On arrival at The Chambers on the first evening, I encountered a well-heeled woman at the reception, the proprietrix it turned out, who gave me some advice about the gym and the locality. Then she said, “you must excuse me, David Guest is staying with me at the moment and we are due to go out soon.” The name vaguely rang a bell and I could tell that I was supposed to recognise the name and be impressed.
“How nice,” I said, “I hope you both enjoy your evening.”
I went up to my apartment, discovering (as so often happens with apartment hotels) that I had paid for a studio but been given a one bedroom flat. I got the wifi working quick as you like and Googled “David Guest”.
Soon enough, I was ready to pop out to get a few provisions to enable me and Benjy to hunker down in my flat for the two evenings, now that my original evening plans had come to nowt. In the corridor I ran into the proprietrix again, with the unmistakable David Gest in tow.
“Hello again”, she said, beaming.
“Once again, I hope you have a lovely evening”, I said, adding “both of you” to include her guest, Gest.
I only needed minimal evening provisions, as the Yorkshire CCC committee hospitality left me with little need for food and refreshment in the evenings, so the recommended local supermarket less than 5 minutes walk away indeed did the job for me.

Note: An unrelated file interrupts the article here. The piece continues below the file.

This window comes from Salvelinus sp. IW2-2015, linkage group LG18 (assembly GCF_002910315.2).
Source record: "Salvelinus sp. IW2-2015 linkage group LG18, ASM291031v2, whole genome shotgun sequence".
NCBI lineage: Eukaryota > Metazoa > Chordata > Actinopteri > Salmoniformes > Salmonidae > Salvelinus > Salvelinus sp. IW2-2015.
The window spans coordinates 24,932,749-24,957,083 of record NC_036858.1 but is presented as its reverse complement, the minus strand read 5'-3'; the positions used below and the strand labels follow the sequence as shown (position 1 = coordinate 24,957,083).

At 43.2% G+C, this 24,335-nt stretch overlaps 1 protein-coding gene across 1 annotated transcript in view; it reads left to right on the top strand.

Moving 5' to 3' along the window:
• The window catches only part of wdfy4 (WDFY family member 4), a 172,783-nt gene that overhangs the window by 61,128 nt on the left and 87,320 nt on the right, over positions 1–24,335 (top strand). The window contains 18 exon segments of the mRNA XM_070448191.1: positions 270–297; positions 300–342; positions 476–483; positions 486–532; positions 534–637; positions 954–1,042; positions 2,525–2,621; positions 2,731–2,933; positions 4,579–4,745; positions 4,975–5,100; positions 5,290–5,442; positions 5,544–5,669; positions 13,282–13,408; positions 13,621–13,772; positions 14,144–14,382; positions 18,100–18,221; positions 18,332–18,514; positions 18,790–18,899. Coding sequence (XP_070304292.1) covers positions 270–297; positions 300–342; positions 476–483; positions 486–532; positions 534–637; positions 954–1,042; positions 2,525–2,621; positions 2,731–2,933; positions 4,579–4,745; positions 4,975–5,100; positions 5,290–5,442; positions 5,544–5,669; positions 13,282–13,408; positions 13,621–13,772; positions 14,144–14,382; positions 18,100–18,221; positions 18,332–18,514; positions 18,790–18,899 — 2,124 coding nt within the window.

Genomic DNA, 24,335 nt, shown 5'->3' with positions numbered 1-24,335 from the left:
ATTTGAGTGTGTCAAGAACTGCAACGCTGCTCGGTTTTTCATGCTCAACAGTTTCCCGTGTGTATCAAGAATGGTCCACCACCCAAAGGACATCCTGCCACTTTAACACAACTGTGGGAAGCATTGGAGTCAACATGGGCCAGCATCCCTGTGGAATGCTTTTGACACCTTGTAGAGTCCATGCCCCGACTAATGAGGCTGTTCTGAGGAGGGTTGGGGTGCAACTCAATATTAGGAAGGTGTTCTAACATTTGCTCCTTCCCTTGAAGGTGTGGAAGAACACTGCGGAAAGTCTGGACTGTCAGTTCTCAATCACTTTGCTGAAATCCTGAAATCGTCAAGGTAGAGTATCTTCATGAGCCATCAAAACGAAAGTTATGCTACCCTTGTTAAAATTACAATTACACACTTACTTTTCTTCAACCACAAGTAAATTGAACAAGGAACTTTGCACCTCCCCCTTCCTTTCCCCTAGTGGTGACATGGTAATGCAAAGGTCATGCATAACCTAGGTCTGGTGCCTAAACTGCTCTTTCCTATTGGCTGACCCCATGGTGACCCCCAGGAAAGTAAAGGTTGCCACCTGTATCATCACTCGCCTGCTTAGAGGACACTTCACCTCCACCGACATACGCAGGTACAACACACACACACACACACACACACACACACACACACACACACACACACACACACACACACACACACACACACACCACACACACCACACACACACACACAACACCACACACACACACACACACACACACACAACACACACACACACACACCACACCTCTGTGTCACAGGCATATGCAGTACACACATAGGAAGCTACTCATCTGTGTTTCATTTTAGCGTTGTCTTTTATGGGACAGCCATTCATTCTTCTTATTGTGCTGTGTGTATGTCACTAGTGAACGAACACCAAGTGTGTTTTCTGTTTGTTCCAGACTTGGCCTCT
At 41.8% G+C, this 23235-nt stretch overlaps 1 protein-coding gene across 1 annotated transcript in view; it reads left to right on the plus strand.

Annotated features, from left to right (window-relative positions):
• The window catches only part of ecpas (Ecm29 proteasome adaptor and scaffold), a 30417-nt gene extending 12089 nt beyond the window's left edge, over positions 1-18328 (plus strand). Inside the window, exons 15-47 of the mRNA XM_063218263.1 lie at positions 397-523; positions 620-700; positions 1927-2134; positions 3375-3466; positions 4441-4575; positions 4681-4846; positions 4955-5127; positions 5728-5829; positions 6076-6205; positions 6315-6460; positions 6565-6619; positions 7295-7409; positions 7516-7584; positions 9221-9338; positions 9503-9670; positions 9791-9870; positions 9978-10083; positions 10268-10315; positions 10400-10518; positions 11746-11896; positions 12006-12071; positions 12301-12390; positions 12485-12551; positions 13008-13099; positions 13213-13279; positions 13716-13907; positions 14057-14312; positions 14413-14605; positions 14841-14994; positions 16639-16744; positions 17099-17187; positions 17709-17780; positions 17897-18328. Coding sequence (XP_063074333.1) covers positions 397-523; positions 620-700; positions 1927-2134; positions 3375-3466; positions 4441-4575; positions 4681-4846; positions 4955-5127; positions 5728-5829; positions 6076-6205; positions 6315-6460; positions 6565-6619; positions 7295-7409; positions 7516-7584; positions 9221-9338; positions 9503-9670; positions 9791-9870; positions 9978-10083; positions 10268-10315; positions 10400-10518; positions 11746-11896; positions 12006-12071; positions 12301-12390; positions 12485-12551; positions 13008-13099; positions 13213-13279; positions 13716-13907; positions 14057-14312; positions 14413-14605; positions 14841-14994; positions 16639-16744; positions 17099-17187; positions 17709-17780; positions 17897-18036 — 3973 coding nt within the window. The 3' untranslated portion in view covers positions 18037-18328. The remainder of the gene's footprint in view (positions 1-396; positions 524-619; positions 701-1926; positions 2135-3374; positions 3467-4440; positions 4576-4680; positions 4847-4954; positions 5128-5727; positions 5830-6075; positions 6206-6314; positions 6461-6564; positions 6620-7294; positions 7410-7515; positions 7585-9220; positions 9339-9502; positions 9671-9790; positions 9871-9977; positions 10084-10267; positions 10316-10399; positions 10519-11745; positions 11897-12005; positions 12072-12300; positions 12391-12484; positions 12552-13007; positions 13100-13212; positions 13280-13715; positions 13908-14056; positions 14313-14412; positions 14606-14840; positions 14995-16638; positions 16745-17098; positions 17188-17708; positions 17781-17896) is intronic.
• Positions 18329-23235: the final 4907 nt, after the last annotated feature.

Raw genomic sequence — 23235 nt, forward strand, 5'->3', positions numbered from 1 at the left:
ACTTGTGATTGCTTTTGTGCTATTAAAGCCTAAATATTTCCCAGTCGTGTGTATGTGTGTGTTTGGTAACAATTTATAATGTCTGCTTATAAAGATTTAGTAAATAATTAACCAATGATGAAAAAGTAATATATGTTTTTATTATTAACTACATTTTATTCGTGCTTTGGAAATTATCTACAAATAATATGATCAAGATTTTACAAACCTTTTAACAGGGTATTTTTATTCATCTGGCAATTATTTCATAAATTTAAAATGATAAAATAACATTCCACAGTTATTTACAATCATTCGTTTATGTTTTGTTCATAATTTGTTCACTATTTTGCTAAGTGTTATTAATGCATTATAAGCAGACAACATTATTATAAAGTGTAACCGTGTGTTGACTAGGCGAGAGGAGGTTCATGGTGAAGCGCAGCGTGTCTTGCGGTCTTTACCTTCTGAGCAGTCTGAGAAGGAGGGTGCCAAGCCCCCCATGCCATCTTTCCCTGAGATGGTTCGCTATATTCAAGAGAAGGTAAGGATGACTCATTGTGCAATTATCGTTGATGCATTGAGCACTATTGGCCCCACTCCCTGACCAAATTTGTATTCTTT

That first evening Benjy and I focused on some melancholy material; not least Northern Sky by Nick Drake and Vincent by Don McLean, I remember clearly working on both of those. Both songs seemed so apposite for that trip.
Very few Middlesex committee folk made the trip to Leeds that year, so the handful of us who were enjoying the hospitality got a great deal of personal attention. (Although I am not on the committee, I gratefully receive committee privileges for the work I do for the Middlesex committee).
Robin Smith, John Hampshire and Dickie Bird were all very active and welcoming hosts for that match.
On my second day there, the Tuesday afternoon, I particularly remember Dickie Bird getting very agitated about a DRS review on the TV, as the ODI series between England and New Zealand started that day. Sam Billings was given not out by the standing umpire and the Kiwis reviewed it.
‘Ees given ‘im not out. ‘Ees not out. Get on with the game. Get on with the game…
It was a stone dead LBW and the decision was reversed.
I’m not ‘appy about this. I’m not ‘appy about this at all. Umpire sees it as not out, it’s not out…
Meanwhile in the real world, Yorkshire were accumulating the runs towards their win at this point, but losing occasional wickets along the way.